Monday, April 26, 2010

A grinder of sea salt

Many months ago, Amazon delivered an extra crate of groceries to me that should have gone to someone else. They didn't want them back, so I kept most of the products. Among them was a grinder of sea salt. Since receiving it I've been using it in place of regular salt, wondering if it was worth the cost premium. For the first time ever a few nights ago, I could actually tell that the green beans I was eating were prepared with sea salt instead of regular salt, due to the coarse texture. And indeed, it was slightly better. I'd be wary of believing anyone who insists they can tell the difference between freshly ground sea salt and regular table salt on anything more complicated than green beans, but I'm willing to concede that there are people in the world far more epicurean than I.

Table salt comes out to about 3.42¢ per ounce. Freshly ground sea salt comes out to $1.3632 per ounce. That works out to a 3882% price premium. My perception of the flavor and texture improvement of sea salt versus regular salt was more like about 5%. I think it might be overpriced.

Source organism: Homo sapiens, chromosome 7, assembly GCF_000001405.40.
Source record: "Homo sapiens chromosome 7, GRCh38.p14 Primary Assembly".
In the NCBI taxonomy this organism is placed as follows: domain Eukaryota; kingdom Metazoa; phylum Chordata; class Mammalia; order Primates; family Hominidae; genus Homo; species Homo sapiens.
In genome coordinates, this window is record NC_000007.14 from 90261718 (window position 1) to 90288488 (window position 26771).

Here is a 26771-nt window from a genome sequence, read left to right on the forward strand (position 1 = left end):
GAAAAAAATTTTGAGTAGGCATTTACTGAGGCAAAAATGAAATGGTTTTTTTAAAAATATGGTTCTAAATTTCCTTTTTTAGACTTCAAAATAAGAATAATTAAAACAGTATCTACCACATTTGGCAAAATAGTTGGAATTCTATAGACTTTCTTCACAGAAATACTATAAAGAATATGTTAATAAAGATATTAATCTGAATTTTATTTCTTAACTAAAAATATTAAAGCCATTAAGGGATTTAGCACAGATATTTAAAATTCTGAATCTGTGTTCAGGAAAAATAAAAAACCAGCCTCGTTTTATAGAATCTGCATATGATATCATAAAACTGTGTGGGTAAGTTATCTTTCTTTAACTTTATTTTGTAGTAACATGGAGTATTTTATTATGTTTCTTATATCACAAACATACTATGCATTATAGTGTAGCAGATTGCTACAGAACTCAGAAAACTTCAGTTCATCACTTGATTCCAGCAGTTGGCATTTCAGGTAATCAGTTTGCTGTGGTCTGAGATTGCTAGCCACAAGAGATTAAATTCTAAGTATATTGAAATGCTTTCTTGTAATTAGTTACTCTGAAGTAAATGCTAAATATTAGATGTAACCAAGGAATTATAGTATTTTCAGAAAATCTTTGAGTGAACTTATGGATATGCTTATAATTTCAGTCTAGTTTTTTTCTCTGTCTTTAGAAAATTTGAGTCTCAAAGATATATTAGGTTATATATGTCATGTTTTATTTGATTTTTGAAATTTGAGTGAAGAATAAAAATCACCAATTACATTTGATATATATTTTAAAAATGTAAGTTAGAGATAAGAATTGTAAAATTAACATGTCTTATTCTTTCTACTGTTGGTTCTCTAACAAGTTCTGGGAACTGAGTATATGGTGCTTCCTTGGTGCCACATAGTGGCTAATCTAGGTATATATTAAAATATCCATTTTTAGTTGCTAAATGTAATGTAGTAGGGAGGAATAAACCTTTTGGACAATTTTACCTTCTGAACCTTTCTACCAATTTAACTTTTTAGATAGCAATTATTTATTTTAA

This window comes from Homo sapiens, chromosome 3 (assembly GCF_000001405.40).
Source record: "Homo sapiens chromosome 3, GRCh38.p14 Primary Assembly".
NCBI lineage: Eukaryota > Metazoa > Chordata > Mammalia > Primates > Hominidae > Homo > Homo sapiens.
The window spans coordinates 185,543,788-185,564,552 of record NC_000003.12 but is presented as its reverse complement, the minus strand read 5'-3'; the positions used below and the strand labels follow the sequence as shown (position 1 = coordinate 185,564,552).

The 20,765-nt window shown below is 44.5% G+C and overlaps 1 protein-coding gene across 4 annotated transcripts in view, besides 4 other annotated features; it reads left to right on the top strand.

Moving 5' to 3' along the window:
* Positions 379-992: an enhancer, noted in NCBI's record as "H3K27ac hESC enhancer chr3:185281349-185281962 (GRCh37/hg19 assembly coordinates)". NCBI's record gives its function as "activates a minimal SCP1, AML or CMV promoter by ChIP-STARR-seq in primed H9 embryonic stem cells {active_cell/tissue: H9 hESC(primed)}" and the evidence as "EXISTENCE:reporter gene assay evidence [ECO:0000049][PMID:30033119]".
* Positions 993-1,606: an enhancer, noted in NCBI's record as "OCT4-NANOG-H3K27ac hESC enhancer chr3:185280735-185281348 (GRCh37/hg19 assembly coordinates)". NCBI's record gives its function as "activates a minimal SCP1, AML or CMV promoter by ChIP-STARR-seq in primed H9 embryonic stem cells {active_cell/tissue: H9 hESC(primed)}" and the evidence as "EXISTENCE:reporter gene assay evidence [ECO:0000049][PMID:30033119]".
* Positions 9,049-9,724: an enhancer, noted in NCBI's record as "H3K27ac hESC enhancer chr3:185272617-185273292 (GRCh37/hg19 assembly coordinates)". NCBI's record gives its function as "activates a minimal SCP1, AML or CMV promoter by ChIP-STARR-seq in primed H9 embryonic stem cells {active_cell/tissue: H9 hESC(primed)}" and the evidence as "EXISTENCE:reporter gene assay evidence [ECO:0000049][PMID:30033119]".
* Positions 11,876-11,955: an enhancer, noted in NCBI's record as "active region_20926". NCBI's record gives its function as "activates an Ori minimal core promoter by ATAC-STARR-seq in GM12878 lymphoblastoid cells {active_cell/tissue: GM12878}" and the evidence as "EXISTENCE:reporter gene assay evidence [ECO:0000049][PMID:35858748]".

(This assumes that the destructive pleasure one gains from grinding rocks in a device before eating is roughly cancelled out by the inconvenience of having to grind rocks in a device before eating, which is probably also accurate.)

1 comment:

Andy Misle said...

Sea salt costs a lot more to produce for obvious reasons, but has trace amounts of minerals and other flavor compounds in it. Also, it never contains iodine (regular table salt usually does). I can tell the difference between actual fleur de sel (high-quality sea salt) and kosher salt. Speaking of which, if you just like the grain size but want to skip the grinding, buy a 3-lb box of Kosher Salt, which will set you back about $2.50.